News of Marawi, one of the largest cities in Mindanao, an island in south Philippines, being liberated from militants affiliated to Daesh (the self-proclaimed Islamic State of Iraq and the Levant), is a welcome development. The breakthrough came following a five-month standoff between the authorities and terrorists. Reports of sporadic incidents of violence continuing after the Philippines President Rodrigo Duterte declared ‘liberation of Marawi’ have been attributed to mopping up and clearing operations. The crisis that began earlier this year, when black flags associated with Daesh suddenly appeared on several rooftops of Marawi, has taken a severe toll on the city that was already notorious for gangster violence, rampant crime, arms smuggling and a high incidence of poverty. Gunmen fought government troopers and a relentless US-backed bombing campaign for months before the authorities were able to zero-in on them and regain control of the city.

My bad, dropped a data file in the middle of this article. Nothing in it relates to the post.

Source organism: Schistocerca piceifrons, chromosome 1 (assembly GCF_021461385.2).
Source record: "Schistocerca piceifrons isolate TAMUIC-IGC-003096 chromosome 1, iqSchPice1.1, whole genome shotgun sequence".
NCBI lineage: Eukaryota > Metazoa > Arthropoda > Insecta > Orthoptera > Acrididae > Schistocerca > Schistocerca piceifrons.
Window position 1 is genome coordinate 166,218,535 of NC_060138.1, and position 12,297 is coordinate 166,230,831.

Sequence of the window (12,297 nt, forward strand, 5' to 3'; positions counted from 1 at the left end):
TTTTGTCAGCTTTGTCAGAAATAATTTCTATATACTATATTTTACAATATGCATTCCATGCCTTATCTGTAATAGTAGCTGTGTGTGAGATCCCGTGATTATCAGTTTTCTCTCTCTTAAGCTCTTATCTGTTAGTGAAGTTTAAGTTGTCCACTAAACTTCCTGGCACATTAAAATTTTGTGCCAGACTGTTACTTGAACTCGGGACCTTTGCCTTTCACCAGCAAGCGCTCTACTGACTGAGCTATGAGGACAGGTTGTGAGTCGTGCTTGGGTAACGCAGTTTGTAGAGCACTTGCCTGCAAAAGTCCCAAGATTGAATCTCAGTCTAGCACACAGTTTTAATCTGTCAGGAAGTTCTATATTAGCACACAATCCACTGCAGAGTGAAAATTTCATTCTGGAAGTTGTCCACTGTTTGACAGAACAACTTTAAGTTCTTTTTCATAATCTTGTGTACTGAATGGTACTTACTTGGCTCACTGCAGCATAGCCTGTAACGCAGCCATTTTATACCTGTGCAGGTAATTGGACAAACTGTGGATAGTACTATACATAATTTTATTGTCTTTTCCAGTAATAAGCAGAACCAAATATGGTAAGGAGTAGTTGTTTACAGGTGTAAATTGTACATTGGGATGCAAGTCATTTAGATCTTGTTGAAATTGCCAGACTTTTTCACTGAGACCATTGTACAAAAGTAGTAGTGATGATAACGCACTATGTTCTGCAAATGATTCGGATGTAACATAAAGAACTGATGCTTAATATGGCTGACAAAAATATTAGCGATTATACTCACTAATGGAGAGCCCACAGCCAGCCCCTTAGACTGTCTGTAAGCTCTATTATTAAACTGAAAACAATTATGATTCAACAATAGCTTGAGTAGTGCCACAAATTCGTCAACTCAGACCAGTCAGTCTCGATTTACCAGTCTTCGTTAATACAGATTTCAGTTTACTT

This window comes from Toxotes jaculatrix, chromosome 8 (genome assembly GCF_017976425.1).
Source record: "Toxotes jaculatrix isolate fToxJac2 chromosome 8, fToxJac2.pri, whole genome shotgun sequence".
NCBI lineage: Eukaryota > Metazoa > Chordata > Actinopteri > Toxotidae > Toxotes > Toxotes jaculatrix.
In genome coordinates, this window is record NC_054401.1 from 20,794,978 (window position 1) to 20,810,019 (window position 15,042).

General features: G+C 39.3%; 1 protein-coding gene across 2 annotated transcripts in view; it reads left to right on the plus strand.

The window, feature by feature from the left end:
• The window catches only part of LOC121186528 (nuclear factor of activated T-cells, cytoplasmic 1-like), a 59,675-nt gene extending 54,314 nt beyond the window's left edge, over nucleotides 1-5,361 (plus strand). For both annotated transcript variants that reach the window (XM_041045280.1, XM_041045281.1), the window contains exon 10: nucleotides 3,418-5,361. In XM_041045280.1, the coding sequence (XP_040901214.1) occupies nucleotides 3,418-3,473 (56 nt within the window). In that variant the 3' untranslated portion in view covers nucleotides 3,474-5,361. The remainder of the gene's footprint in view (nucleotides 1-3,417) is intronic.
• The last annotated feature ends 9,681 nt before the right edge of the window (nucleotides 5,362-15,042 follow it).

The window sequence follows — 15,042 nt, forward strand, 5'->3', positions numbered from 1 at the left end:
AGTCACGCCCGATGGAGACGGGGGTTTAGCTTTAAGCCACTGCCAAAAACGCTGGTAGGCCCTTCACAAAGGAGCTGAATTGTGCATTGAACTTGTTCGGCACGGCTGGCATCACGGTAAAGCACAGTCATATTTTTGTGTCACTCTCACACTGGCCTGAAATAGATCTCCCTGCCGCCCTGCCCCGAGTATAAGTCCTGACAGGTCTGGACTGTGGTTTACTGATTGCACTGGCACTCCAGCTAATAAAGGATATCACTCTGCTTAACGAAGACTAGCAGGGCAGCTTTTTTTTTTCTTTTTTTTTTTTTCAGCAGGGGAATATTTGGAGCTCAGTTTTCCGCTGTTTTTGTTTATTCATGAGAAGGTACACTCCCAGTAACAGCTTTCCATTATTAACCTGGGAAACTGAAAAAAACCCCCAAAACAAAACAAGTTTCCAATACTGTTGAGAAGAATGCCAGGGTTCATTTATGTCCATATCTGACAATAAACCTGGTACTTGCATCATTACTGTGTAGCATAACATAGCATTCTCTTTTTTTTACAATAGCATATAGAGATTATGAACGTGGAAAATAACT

With most of the city destroyed and its infrastructure in tatters after months of intense fighting, Manila must move fast to rebuild Marawi. The Philippines will be relying on technical advice and expertise of the World Bank for the reconstruction of the city. Before that, the authorities should aim to allocate nearly 10 billion pesos (Dh741.6 million) towards rebuilding efforts. The Philippines’ Department of National Defence (DND) is expected to lead the “Bangon Marawi” recovery effort, which aims to bring the situation in the strife-torn city back to normal as soon as possible. This will involve the departments of Public Works and Highways, Education, Social Welfare and Development, Energy, and Trade and Industry. While all this is quite commendable, Duterte must also seek to reach out to the citizens of the province. That will help in aiding the healing process — an important step towards restoring full normality.